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Families mean well, but information passed down isn’t always reliable. That’s often the case when it comes to heirlooms, many of which come with stories and other information that can be difficult to prove, says appraiser Brian Thomczek.

The beautiful blue and green glass bowl Janet and Ray Husband recently brought in for appraisal to a session held at the Michigan Design Center in Troy was no exception. Thomczek examined it closely but didn’t necessarily take the handwritten note on the bottom as absolute truth. “It came from my grandfather, who was a doctor in Detroit,” Ray told the appraiser. His grandfather passed away in the late 1960s and it was passed down through Ray’s family. “It was given to me by my mother-in-law in the 1980s,” Janet wrote in the original email. Somewhere along the way, the words “Very Valuable Tiffany glass” were added to a small slip of paper taped to the bottom in her mother-in-law’s handwriting.

But is it really?

Thomczek carefully pulled the paper up to peek beneath, where he, unfortunately, found few clues. “There are a few surface chips and some wear and tear,” he told the couple. “My gut feeling is that someone probably used it as a fruit bowl.”

His other gut feeling was that it probably wasn’t Tiffany. “This is beautiful and in really good condition,” he told them. “But it isn’t signed and I really wish it was. If it were really Tiffany it would be marked LCT somewhere for Louis Comfort Tiffany, usually on the center bottom or the side of the bottom.”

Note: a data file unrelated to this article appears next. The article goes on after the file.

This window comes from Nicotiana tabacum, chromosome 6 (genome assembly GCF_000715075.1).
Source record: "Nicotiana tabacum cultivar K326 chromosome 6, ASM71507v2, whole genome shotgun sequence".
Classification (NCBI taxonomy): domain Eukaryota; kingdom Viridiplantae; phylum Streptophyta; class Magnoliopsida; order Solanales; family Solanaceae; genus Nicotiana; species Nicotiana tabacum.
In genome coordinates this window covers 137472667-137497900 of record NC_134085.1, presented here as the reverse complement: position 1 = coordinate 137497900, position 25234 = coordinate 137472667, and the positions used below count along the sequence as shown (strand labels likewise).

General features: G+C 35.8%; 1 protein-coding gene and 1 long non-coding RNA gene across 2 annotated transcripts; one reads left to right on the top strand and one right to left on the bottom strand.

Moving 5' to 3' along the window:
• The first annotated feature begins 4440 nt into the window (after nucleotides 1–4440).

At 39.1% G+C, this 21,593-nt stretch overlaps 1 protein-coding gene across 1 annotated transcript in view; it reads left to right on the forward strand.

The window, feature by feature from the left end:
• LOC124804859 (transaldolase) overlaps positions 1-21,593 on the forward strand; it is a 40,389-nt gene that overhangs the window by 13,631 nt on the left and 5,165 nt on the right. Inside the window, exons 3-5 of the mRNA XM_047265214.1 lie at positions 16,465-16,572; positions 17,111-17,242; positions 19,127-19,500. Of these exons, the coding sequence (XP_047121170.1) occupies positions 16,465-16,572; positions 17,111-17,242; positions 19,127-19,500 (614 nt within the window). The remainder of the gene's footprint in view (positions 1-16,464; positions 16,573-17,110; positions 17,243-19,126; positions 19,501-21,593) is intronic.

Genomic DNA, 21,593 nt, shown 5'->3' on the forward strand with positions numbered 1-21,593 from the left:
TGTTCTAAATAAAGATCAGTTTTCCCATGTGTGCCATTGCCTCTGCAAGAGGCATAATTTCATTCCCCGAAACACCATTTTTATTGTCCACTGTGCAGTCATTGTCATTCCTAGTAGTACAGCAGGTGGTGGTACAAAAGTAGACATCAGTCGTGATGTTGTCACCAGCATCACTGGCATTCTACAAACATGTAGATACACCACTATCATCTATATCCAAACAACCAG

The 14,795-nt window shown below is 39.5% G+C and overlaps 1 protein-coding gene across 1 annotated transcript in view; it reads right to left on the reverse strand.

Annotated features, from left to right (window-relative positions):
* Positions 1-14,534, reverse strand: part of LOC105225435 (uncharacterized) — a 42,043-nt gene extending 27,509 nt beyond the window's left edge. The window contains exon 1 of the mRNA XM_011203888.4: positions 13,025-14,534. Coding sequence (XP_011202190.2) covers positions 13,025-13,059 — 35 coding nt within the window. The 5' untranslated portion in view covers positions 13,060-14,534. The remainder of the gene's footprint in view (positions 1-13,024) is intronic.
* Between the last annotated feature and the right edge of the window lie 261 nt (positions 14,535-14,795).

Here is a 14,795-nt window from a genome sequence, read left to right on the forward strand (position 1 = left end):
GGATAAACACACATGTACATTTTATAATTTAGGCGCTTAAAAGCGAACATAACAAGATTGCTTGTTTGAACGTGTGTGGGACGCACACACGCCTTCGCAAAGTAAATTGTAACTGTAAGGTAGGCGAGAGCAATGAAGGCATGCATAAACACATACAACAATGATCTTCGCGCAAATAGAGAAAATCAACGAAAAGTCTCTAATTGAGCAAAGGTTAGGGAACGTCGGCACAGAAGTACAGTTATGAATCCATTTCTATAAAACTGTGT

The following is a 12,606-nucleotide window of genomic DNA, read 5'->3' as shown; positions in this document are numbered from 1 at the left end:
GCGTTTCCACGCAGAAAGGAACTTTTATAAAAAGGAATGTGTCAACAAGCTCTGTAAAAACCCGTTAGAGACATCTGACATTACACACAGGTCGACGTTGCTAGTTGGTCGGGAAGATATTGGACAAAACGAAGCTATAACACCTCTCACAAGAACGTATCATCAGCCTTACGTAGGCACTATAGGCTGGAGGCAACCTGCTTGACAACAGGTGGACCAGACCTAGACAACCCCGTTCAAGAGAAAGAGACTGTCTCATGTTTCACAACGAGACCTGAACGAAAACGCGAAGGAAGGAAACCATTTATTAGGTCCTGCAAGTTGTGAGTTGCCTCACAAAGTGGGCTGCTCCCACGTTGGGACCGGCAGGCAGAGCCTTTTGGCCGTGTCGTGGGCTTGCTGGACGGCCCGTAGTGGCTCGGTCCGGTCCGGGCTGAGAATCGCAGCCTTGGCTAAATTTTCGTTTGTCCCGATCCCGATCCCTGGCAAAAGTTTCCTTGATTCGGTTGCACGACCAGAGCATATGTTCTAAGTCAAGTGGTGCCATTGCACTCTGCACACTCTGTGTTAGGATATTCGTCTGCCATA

He said that the colors are in the right palette for Tiffany, but that most works made by Tiffany would have been signed. He also felt that the 4-inch high, 10-inch in diameter piece wasn’t as old as the couple originally thought. “I really don’t think this dates to the 1920s, more likely it’s later, probably 1940s or early 1950s. I don’t think Tiffany did a lot of fluted edges,” he added.

That said, Thomczek said it’s a very pretty piece of art glass and there would be a market for it if they were to sell it. “The colors and the fluted edges are pretty and would appeal to a wide number of collectors.” As an unidentified piece of art glass, he said it has a $400-$500 retail value. If it was Tiffany, it could bring $2,800 to $3,500 easily or more, he told the Husbands.

“If you did more research and could confirm that it was Tiffany after all, it would make a huge difference in the value,” he said. Janet, who loves researching, said she’s up to the challenge.

“We’ve had it almost 40 years,” she told the appraiser. “I’m just so glad we didn’t plant anything in it.”

Do you have an object you would like to know more about? Send a photo and description that includes how you acquired the object to: The Detroit News, Trash or Treasure?, 160 W. Fort St., Detroit, MI 48226. Include your name and daytime telephone number. If chosen you’ll need to bring the items to an appraisal session. Letters are edited for style and clarity. Photos cannot be returned.

About

this item

Item: Art glass bowl

Owned by: Janet and Ray Husband

Appraised by: Brian Thomczek

Estimated value: $400 and up

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